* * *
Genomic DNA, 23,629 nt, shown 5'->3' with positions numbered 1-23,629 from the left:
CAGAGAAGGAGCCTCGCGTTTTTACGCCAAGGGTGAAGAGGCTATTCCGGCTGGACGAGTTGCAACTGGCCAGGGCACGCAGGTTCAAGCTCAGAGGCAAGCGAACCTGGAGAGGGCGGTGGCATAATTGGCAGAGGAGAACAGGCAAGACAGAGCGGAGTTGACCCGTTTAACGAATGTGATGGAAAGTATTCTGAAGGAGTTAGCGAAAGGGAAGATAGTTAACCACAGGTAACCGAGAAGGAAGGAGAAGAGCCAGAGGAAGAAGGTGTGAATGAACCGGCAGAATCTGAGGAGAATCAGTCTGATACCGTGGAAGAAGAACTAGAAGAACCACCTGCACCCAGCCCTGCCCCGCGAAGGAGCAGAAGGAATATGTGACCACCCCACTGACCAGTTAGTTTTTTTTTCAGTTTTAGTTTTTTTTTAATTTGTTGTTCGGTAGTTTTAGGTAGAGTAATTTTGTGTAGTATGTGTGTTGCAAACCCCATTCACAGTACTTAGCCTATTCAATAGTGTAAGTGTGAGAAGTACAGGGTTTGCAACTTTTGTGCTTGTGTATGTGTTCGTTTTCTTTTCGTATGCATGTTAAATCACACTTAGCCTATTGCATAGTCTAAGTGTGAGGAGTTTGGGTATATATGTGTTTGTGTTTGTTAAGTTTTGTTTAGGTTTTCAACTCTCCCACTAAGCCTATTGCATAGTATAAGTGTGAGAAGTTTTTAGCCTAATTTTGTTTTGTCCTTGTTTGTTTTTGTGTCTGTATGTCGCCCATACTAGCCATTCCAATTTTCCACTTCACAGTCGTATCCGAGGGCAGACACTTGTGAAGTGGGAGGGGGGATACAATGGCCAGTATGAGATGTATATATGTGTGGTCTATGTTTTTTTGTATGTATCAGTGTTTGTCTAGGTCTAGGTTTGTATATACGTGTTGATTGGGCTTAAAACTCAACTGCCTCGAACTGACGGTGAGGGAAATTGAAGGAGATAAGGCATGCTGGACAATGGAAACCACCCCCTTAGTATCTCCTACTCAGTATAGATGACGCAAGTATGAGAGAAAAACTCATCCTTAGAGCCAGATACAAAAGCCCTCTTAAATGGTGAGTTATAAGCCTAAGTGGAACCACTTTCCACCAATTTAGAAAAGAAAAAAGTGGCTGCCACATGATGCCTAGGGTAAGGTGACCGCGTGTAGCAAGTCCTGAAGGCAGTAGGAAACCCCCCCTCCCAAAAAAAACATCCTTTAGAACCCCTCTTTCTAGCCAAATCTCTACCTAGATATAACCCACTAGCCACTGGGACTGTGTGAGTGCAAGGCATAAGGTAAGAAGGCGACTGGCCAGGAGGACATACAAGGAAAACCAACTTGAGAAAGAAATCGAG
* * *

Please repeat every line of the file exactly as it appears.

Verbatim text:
Genomic DNA, 23,629 nt, shown 5'->3' with positions numbered 1-23,629 from the left:
CAGAGAAGGAGCCTCGCGTTTTTACGCCAAGGGTGAAGAGGCTATTCCGGCTGGACGAGTTGCAACTGGCCAGGGCACGCAGGTTCAAGCTCAGAGGCAAGCGAACCTGGAGAGGGCGGTGGCATAATTGGCAGAGGAGAACAGGCAAGACAGAGCGGAGTTGACCCGTTTAACGAATGTGATGGAAAGTATTCTGAAGGAGTTAGCGAAAGGGAAGATAGTTAACCACAGGTAACCGAGAAGGAAGGAGAAGAGCCAGAGGAAGAAGGTGTGAATGAACCGGCAGAATCTGAGGAGAATCAGTCTGATACCGTGGAAGAAGAACTAGAAGAACCACCTGCACCCAGCCCTGCCCCGCGAAGGAGCAGAAGGAATATGTGACCACCCCACTGACCAGTTAGTTTTTTTTTCAGTTTTAGTTTTTTTTTAATTTGTTGTTCGGTAGTTTTAGGTAGAGTAATTTTGTGTAGTATGTGTGTTGCAAACCCCATTCACAGTACTTAGCCTATTCAATAGTGTAAGTGTGAGAAGTACAGGGTTTGCAACTTTTGTGCTTGTGTATGTGTTCGTTTTCTTTTCGTATGCATGTTAAATCACACTTAGCCTATTGCATAGTCTAAGTGTGAGGAGTTTGGGTATATATGTGTTTGTGTTTGTTAAGTTTTGTTTAGGTTTTCAACTCTCCCACTAAGCCTATTGCATAGTATAAGTGTGAGAAGTTTTTAGCCTAATTTTGTTTTGTCCTTGTTTGTTTTTGTGTCTGTATGTCGCCCATACTAGCCATTCCAATTTTCCACTTCACAGTCGTATCCGAGGGCAGACACTTGTGAAGTGGGAGGGGGGATACAATGGCCAGTATGAGATGTATATATGTGTGGTCTATGTTTTTTTGTATGTATCAGTGTTTGTCTAGGTCTAGGTTTGTATATACGTGTTGATTGGGCTTAAAACTCAACTGCCTCGAACTGACGGTGAGGGAAATTGAAGGAGATAAGGCATGCTGGACAATGGAAACCACCCCCTTAGTATCTCCTACTCAGTATAGATGACGCAAGTATGAGAGAAAAACTCATCCTTAGAGCCAGATACAAAAGCCCTCTTAAATGGTGAGTTATAAGCCTAAGTGGAACCACTTTCCACCAATTTAGAAAAGAAAAAAGTGGCTGCCACATGATGCCTAGGGTAAGGTGACCGCGTGTAGCAAGTCCTGAAGGCAGTAGGAAACCCCCCCTCCCAAAAAAAACATCCTTTAGAACCCCTCTTTCTAGCCAAATCTCTACCTAGATATAACCCACTAGCCACTGGGACTGTGTGAGTGCAAGGCATAAGGTAAGAAGGCGACTGGCCAGGAGGACATACAAGGAAAACCAACTTGAGAAAGAAATCGAG